Creating Joy

Ric Sena has produced New York's Alegria for 10 years

Ric Sena was organizing parties as early as age 13.

”I remember my mother saying, ‘All the kids are on the beach,”’ recalls Sena, who grew up an only child in Rio de Janeiro. ”’You’re doing all this, and when the party starts, you’re going to be tired.’

”I think I was meant to be a producer.”

Alegria
Alegria

Alegria fans the world over would agree. Sena has shown tremendous endurance producing the New York-based circuit party for 10 years at various venues in the city. Held for 12-plus hours, mostly overnight holiday Sundays, Alegria, which means joy in Sena’s native Portuguese, attracts several thousand people from all corners of the globe. Next Sunday, June 27, brings Alegria Pride 2010 to a new venue, the Nokia Theatre in Times Square.

But the very first Alegria was held here in D.C., at the Capital City Brewing Co. at the end of 2000′s Millennium March. At the time Sena, who had recently moved from Rio to Miami, was dating the restaurant’s owner, David Von Storch.

”[David] said ‘I think what you do is different from what we have in the states,”’ says Sena, who had previously produced a few parties in Rio.

One of the secrets to Alegria’s success is the decor.

”The artists that do all the floats for Rio’s big Carnival parade, they’re the same ones that do my stuff,” says Sena, who has new sets shipped up for every party. It’s a relationship he developed years earlier, when the 40-year-old got his start producing Broadway-style theater shows in Rio. ”I worked with big productions, big names and big artists in Brazil,” says Sena, who eventually tired of the stress. ”And then I was nearly kidnapped; I was carjacked.” It was time to move and try something new.

A couple years ago Sena threw a few Alegria events near his home in Fort Lauderdale, but has no plans to do it again. As for another party in D.C., Sena says, ”I have considered it, but it’s not something I have in mind right now. Maybe one day.”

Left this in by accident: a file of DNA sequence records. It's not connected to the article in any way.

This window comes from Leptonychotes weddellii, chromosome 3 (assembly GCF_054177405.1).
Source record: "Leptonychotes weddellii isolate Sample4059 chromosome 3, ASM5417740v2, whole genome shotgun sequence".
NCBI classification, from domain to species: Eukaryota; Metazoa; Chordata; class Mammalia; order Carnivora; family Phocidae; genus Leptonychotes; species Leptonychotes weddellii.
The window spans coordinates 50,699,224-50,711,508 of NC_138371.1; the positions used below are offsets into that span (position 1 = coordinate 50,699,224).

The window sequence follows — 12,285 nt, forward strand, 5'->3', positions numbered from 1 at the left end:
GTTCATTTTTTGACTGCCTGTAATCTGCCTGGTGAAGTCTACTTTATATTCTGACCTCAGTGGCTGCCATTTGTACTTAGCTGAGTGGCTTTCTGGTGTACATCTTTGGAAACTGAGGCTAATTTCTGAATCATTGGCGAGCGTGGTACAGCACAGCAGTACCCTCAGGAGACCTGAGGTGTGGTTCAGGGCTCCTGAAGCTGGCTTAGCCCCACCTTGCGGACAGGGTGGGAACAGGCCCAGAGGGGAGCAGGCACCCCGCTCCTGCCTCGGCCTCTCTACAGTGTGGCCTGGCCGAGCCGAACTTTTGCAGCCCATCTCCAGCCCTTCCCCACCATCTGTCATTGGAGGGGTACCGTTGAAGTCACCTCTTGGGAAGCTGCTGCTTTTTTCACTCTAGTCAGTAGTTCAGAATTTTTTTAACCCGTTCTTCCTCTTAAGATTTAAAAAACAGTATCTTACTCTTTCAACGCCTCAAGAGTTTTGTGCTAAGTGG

Finding a venue in New York is getting increasingly difficult. Alegria’s most recent home, M2 (formerly Crobar), is facing an indefinite suspension of its liquor license. Sena had previously passed over the comparably sized Nokia Theatre because it’s more expensive. ”It’s a great venue, a lot like a club,” he says. ”Nokia is very happy. They want to do more events there.”

Alegria’s popular resident DJ Abel will spin for a special 10th anniversary party over Labor Day weekend, at a venue Sena’s not yet ready to announce. For Pride, he’s bringing back London’s Pagano and the legendary Spanish duo Chus & Ceballos, who teamed up for this past January’s Alegria. ”People were in awe with the music, and the energy was so great,” he says. New Yorker Stephen Wyker will design lights complementing the decor theme based on Aladdin, with three wishes coming true.

”People can use their imagination,” Sena teases.

Alegria Pride 2010 is Sunday, June 27, starting at 11 p.m. at the Nokia Theatre, 1515 Broadway, New York City. Tickets are $100. Visit alegriaevents.com.

Doug Rule is a theater critic and contributing editor for Metro Weekly.

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